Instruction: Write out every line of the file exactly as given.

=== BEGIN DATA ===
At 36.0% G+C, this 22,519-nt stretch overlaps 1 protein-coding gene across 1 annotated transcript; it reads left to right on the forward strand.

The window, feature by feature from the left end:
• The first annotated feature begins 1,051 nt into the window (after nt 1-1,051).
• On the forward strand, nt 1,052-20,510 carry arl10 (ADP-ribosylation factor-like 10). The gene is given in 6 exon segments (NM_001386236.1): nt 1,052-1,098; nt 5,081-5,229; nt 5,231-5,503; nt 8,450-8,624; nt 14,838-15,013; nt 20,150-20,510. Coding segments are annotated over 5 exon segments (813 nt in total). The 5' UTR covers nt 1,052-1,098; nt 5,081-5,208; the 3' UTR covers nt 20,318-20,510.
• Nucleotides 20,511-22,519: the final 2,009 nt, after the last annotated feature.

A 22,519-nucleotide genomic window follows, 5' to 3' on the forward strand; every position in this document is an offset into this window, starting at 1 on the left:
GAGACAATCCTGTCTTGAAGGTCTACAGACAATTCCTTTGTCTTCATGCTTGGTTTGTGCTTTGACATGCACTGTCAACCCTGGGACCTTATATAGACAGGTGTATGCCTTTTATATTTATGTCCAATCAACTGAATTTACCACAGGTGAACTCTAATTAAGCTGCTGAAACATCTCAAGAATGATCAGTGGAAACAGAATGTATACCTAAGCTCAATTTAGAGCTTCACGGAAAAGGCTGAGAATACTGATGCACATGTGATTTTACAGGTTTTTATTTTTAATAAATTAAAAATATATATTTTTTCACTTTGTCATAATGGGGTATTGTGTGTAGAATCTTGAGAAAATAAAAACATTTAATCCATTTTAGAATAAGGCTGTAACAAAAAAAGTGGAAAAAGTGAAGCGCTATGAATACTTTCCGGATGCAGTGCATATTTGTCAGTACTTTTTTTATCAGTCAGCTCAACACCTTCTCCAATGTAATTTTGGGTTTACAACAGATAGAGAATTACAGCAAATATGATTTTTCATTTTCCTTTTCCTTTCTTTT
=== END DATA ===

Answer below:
At 36.0% G+C, this 22,519-nt stretch overlaps 1 protein-coding gene across 1 annotated transcript; it reads left to right on the forward strand.

The window, feature by feature from the left end:
• The first annotated feature begins 1,051 nt into the window (after nt 1-1,051).
• On the forward strand, nt 1,052-20,510 carry arl10 (ADP-ribosylation factor-like 10). The gene is given in 6 exon segments (NM_001386236.1): nt 1,052-1,098; nt 5,081-5,229; nt 5,231-5,503; nt 8,450-8,624; nt 14,838-15,013; nt 20,150-20,510. Coding segments are annotated over 5 exon segments (813 nt in total). The 5' UTR covers nt 1,052-1,098; nt 5,081-5,208; the 3' UTR covers nt 20,318-20,510.
• Nucleotides 20,511-22,519: the final 2,009 nt, after the last annotated feature.

A 22,519-nucleotide genomic window follows, 5' to 3' on the forward strand; every position in this document is an offset into this window, starting at 1 on the left:
GAGACAATCCTGTCTTGAAGGTCTACAGACAATTCCTTTGTCTTCATGCTTGGTTTGTGCTTTGACATGCACTGTCAACCCTGGGACCTTATATAGACAGGTGTATGCCTTTTATATTTATGTCCAATCAACTGAATTTACCACAGGTGAACTCTAATTAAGCTGCTGAAACATCTCAAGAATGATCAGTGGAAACAGAATGTATACCTAAGCTCAATTTAGAGCTTCACGGAAAAGGCTGAGAATACTGATGCACATGTGATTTTACAGGTTTTTATTTTTAATAAATTAAAAATATATATTTTTTCACTTTGTCATAATGGGGTATTGTGTGTAGAATCTTGAGAAAATAAAAACATTTAATCCATTTTAGAATAAGGCTGTAACAAAAAAAGTGGAAAAAGTGAAGCGCTATGAATACTTTCCGGATGCAGTGCATATTTGTCAGTACTTTTTTTATCAGTCAGCTCAACACCTTCTCCAATGTAATTTTGGGTTTACAACAGATAGAGAATTACAGCAAATATGATTTTTCATTTTCCTTTTCCTTTCTTTT